Freedom Party Media Release: Election Highlights Two Major Flaws in Canada's Electoral System
October 15, 2008 by Paul McKeever
Freedom Party of Canada leader, Paul McKeever, is calling upon the Harper government to introduce a new 155 candidate rule for inclusion in televised leaders debates and to repeal the federal political party allowance.
“If this election tells us anything, it is that at least two structural flaws are undermining the democratic process in Canada, and the unity of Canada”, says McKeever.
“First, a scandal like that surrounding the exclusion, then inclusion, of Elizabeth May in the televised leadership debates undermines Canada’s reputation as a democracy, and must not be repeated. So long as the government insists upon owning and controlling all broadcasting capacity in the country, it must lay down an unambiguous, unequivocal standard for inclusion or exclusion in the televised leaders debate. No “consortium” of companies having both taxpayer funding and state-granted protection from competition should have any power to set ever-shifting criteria for inclusion in the televised leaders debate. No party should have the power to prevent the inclusion of competitor parties. No party leader should have to stoop to smearing other party leaders with false allegations of sexism in order to shoe-horn her way into the debate. All such things undermine further our respect for politicians and government in general.
“The leaders debate is a debate not only about the direction of the elected legislative branch, but about the intended direction of the unelected executive branch, which is led by a Prime Minister. Therefore, it should be a debate amongst potential Prime Ministers; a debate not merely amongst party leaders, but amongst potential leaders of the country. Canadians should never again have to face the embarrassing farce of a debate in which one of the debaters exclaims: “I know I won’t be Prime Minister…”.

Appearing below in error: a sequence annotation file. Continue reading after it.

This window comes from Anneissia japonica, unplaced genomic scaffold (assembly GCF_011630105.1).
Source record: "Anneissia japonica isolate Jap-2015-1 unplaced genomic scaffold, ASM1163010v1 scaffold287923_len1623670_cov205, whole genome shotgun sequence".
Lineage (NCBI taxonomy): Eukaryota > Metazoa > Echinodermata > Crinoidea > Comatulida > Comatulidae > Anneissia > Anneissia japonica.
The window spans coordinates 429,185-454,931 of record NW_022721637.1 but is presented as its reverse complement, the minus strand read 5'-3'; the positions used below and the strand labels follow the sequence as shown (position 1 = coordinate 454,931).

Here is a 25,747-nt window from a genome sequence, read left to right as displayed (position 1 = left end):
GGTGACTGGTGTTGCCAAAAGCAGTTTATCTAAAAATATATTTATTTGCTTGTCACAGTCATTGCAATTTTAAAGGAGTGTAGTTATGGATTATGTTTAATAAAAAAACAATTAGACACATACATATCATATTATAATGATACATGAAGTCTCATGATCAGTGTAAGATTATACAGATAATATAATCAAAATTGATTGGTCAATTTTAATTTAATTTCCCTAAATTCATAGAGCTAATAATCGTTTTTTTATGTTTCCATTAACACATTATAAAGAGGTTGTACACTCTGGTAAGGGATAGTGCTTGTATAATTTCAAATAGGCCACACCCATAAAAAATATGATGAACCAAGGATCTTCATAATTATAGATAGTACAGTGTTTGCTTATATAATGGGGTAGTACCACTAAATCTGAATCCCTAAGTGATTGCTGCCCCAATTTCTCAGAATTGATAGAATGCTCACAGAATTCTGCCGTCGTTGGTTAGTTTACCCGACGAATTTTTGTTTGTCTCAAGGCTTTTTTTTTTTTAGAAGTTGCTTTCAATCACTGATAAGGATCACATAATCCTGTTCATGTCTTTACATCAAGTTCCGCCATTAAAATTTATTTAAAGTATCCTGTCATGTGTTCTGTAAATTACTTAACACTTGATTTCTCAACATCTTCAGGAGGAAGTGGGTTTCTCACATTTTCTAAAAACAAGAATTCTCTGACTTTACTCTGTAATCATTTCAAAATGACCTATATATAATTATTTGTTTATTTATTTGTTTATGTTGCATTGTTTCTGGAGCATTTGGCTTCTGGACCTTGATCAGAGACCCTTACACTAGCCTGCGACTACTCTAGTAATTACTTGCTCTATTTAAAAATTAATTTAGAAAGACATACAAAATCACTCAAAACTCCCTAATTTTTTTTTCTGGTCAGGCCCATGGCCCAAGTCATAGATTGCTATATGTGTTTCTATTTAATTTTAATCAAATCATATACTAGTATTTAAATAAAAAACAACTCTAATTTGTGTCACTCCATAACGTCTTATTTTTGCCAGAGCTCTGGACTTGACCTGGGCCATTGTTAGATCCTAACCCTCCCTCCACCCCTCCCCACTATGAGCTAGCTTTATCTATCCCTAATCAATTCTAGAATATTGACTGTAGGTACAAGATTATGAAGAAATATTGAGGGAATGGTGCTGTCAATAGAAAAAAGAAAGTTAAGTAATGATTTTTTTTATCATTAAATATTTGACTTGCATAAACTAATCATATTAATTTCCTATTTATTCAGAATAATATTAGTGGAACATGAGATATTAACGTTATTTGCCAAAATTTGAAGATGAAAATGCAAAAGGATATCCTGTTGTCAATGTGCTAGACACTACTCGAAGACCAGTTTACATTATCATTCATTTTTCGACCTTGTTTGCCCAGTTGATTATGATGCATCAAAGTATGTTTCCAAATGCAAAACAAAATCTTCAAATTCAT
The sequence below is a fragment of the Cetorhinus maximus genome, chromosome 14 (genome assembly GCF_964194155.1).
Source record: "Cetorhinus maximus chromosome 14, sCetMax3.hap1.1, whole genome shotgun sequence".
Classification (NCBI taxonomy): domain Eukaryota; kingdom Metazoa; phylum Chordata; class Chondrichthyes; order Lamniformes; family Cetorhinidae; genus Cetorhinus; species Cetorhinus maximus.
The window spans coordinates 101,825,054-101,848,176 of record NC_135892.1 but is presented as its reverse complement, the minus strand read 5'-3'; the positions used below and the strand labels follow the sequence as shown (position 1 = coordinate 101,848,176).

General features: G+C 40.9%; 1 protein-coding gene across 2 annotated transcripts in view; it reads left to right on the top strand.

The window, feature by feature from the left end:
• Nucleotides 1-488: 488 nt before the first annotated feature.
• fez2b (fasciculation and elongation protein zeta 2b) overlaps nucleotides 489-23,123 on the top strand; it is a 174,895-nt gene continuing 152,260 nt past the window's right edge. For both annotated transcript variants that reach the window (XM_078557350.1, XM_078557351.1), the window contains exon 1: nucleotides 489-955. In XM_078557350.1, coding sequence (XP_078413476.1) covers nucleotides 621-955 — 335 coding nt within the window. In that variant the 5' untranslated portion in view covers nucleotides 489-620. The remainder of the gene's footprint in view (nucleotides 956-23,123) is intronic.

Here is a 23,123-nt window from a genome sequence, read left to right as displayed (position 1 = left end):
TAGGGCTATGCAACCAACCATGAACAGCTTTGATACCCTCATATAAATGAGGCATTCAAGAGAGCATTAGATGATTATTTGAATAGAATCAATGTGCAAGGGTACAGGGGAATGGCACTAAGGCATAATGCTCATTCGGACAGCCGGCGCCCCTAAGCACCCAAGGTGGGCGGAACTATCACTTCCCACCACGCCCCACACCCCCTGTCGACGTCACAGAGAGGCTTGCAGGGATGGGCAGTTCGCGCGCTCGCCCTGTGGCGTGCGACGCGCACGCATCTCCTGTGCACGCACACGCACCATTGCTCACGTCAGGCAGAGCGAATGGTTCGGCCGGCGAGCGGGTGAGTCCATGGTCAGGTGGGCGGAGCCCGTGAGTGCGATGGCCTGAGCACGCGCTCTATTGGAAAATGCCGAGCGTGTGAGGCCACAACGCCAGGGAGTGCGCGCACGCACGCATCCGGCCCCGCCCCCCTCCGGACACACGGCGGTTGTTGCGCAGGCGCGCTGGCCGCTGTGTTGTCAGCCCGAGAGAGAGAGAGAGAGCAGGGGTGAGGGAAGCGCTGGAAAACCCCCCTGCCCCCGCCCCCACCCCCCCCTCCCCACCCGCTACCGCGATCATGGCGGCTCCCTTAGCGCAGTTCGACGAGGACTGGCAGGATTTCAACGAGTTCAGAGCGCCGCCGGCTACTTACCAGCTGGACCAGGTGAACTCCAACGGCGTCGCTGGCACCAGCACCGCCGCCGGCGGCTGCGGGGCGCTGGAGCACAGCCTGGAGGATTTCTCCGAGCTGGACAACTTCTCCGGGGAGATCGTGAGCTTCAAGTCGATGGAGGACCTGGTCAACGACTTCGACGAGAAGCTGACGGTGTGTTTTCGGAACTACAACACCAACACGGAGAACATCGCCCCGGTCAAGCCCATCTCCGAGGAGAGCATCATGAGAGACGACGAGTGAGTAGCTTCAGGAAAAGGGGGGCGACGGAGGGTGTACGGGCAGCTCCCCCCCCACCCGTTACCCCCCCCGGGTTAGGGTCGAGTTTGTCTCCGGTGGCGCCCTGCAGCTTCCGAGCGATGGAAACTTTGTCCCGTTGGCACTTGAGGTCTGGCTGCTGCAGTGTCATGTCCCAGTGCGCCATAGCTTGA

“Under Canada’s constitutional conventions, it is certain that a party leader will be appointed Prime Minister only when his or her party holds a majority of seats. Therefore, if the criterion for inclusion in the leaders debate is to be unambiguous and unequivocal, the criterion should be one based upon the potential to hold a majority of seats. To avoid the sort of bias that plagues the current system, the assessment of that potential must not be left to an ad hoc, ever-changing, entirely malleable consideration of which statistics are relevant, from election to election. Instead, the answer is to exclude from the debate only those party leaders whose parties fail to field candidates in at least 50% + 1 of Canada’s electoral districts. In a country as geographically vast as Canada, running candidates in 50%+1 ridings is an extremely difficult task, requiring considerable resources and popular support, so such a criterion would not lead to an overcrowded stage. To the contrary, it might shrink the number of people who are included.
“Second, it should be clear and obvious to anyone who is paying attention that a tax-funded annual allowance for political parties is not only a violation of Canadians’ freedom of association, but is also skewing electoral outcomes. For example, the Bloc Quebecois annually receives barely enough voluntary contributions to pay the $1,000.00 candidate deposit required of each of its 75 candidates: there is little voluntary support for Quebec’s secessionists. Yet, Canadians from every province and territory are forced to contribute, collectively, about $3,000,000.00 per year to the Bloc Quebecois. Without that money, the secessionists would have hardly a penny to spend on the promotion of Quebec secession: no election signs, no commercials, no tour bus. When we consider that secession is not fiscally viable except with the forced contributions of non-secessionists throughout Canada, it is scandalous not to repeal the political party allowance without further delay and, in any event, prior to the next election”.